Man convicted of murder hangs himself at jail He was awaiting prison assignment

September 21, 1993|By Michael James | Michael James,Staff Writer

CECIL COUNTY — A Port Deposit-area man sentenced last week to life in prison without parole for the shotgun murders of his wife and 8-year-old daughter hanged himself Sunday at a Baltimore jail facility where he was awaiting his prison assignment, correctional officials said.

Daniel Floyd Hanby, 37, hanged himself with a bedsheet shortly before 5 p.m. in a cell he occupied alone at the Maryland Reception, Diagnostic and Classification Center, said Cpl. J. Scott McCauley, a state prisons spokesman.

Correctional officers performed cardiopulmonary resuscitation on Hanby and "got a slight pulse," but he was pronounced dead at 5:50 p.m. after being taken by ambulance to Johns Hopkins Hospital, Corporal McCauley said.

Hanby, like all new prisoners, had been assigned to the classification center in the 500 block of E. Madison St. for a routine evaluation, after which he would have been sent to a maximum-security prison.

An investigation has begun, but the death is being termed a suicide, Corporal McCauley said.

Hanby, who had a history of chronic depression and alcohol dependency that psychologists testified contributed to his decision to kill his family, was not in a suicide-watch area. He had shot himself in the stomach the night of the murders.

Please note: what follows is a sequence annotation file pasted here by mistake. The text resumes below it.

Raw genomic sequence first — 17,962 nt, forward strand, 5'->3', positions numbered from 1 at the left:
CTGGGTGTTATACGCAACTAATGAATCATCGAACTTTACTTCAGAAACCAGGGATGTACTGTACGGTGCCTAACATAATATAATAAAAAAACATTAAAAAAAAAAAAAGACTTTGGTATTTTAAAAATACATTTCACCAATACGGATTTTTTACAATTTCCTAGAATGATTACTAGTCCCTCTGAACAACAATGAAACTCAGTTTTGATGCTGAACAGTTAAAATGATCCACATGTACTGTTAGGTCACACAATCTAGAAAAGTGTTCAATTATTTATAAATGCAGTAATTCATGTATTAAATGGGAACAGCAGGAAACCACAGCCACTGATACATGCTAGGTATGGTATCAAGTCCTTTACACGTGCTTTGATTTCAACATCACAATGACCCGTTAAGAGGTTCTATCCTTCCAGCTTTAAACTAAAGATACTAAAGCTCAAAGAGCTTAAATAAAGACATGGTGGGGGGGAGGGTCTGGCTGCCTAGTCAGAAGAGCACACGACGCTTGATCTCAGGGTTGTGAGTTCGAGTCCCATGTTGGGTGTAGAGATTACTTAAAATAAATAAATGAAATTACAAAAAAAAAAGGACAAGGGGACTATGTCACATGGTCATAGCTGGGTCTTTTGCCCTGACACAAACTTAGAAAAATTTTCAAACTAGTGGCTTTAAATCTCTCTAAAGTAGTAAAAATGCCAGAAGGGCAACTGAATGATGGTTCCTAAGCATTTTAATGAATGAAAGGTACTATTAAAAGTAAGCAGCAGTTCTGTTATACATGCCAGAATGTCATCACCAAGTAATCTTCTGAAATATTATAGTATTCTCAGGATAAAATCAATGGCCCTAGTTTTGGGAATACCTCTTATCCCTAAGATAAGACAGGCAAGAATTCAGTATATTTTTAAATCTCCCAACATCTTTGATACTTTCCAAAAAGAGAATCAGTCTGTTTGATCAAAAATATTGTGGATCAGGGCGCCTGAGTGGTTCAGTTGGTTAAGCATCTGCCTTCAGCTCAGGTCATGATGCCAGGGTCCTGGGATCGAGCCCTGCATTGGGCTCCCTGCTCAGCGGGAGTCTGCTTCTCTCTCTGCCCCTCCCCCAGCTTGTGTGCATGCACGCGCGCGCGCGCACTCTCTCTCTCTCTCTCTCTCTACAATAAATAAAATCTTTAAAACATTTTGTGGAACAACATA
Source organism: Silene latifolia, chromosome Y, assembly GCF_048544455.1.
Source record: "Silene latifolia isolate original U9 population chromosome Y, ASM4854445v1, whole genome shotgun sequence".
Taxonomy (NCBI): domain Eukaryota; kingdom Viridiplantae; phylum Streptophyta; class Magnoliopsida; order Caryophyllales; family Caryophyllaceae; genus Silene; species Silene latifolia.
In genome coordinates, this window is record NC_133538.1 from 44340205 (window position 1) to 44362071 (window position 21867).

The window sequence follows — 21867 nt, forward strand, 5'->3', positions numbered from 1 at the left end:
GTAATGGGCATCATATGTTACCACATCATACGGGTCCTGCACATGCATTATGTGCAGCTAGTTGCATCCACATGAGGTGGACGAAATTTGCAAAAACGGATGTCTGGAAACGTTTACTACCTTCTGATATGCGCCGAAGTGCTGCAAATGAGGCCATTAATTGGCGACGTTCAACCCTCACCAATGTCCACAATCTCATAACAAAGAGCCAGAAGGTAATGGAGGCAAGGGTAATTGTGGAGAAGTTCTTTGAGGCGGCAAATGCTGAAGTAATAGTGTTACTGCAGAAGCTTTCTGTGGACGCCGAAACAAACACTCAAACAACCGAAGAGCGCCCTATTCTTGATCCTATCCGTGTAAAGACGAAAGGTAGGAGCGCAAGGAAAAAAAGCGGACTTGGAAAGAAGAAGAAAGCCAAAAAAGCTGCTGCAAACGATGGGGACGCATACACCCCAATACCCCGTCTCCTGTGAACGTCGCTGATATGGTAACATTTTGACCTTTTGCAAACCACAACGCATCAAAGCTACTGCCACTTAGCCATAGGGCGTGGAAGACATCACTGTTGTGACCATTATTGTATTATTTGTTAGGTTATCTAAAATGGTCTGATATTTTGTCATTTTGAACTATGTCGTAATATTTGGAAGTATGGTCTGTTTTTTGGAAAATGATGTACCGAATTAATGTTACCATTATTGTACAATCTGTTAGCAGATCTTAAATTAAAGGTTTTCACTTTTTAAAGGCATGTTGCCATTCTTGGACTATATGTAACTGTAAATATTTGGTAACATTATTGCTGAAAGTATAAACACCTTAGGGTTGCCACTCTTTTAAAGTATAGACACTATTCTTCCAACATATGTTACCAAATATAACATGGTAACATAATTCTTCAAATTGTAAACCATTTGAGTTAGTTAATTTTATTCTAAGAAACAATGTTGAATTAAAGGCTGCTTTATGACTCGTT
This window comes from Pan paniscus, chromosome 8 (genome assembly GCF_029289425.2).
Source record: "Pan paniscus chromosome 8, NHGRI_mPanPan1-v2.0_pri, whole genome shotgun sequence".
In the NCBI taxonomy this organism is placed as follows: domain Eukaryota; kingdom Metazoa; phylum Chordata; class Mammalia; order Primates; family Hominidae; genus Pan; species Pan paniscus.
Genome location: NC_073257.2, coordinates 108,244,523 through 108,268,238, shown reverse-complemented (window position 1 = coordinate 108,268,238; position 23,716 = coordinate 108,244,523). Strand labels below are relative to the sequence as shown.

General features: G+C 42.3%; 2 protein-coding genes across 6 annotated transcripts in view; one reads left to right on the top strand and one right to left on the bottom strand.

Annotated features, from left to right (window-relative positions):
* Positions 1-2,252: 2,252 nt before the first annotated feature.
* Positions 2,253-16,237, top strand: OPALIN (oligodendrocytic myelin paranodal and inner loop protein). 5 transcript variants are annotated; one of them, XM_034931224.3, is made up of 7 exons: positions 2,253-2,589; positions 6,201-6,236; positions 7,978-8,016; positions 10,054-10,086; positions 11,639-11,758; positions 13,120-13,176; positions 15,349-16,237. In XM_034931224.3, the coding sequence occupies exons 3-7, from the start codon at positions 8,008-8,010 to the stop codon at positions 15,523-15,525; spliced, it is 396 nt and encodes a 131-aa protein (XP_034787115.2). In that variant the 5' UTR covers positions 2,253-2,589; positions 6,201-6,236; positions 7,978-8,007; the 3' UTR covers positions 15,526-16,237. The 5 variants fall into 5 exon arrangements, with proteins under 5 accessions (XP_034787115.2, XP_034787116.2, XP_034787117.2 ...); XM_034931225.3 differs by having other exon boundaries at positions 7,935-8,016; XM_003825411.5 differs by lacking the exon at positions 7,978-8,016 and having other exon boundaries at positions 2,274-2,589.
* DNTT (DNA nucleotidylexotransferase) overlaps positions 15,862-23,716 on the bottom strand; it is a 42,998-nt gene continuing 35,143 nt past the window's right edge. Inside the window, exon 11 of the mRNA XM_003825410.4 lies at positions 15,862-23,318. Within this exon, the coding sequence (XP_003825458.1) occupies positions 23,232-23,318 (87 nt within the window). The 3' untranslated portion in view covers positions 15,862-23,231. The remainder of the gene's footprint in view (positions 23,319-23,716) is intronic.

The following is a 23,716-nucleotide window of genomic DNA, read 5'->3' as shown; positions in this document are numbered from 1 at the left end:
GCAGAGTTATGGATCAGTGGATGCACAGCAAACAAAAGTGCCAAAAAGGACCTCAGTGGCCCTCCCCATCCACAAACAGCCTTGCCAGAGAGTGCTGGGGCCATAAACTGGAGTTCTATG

Hanby "was cooperative and showed no signs of distress" after being taken into custody, and a mental health evaluation by doctors indicated that he was "nonsuicidal," Corporal McCauley said.

The inmate had been prescribed medication to help cope with his depression and had not shown any suicidal symptoms while in custody, correctional officials said.

Hanby was sentenced Friday in Cecil County Circuit Court to two life terms without parole for killing his wife, Penney Jackson Hanby, 32, and their daughter, Deanna Lynn.

Prosecutors said Hanby bought a 12-gauge shotgun Dec. 31 and used it four days later to kill his wife and daughter.

Hanby, who had a history of domestic violence, was unwilling to accept his wife's wish to divorce him, prosecutors said.

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